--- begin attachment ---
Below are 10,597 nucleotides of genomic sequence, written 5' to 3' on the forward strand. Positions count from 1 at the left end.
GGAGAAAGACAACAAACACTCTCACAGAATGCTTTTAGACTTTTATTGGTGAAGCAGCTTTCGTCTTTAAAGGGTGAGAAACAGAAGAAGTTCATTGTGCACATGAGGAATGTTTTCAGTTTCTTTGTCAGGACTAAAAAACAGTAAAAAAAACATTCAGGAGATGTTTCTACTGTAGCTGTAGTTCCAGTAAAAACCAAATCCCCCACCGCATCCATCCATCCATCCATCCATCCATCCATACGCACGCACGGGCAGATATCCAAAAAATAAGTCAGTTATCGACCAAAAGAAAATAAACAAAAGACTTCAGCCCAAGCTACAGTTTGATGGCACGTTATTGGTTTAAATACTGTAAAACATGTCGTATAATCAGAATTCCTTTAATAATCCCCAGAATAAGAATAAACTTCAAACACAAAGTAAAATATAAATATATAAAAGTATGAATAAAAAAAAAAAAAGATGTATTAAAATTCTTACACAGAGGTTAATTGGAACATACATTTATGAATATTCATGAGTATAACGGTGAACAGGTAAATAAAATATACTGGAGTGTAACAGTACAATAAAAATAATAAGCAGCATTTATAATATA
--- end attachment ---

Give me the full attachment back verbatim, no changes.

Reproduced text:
Below are 10,597 nucleotides of genomic sequence, written 5' to 3' on the forward strand. Positions count from 1 at the left end.
GGAGAAAGACAACAAACACTCTCACAGAATGCTTTTAGACTTTTATTGGTGAAGCAGCTTTCGTCTTTAAAGGGTGAGAAACAGAAGAAGTTCATTGTGCACATGAGGAATGTTTTCAGTTTCTTTGTCAGGACTAAAAAACAGTAAAAAAAACATTCAGGAGATGTTTCTACTGTAGCTGTAGTTCCAGTAAAAACCAAATCCCCCACCGCATCCATCCATCCATCCATCCATCCATCCATACGCACGCACGGGCAGATATCCAAAAAATAAGTCAGTTATCGACCAAAAGAAAATAAACAAAAGACTTCAGCCCAAGCTACAGTTTGATGGCACGTTATTGGTTTAAATACTGTAAAACATGTCGTATAATCAGAATTCCTTTAATAATCCCCAGAATAAGAATAAACTTCAAACACAAAGTAAAATATAAATATATAAAAGTATGAATAAAAAAAAAAAAAGATGTATTAAAATTCTTACACAGAGGTTAATTGGAACATACATTTATGAATATTCATGAGTATAACGGTGAACAGGTAAATAAAATATACTGGAGTGTAACAGTACAATAAAAATAATAAGCAGCATTTATAATATA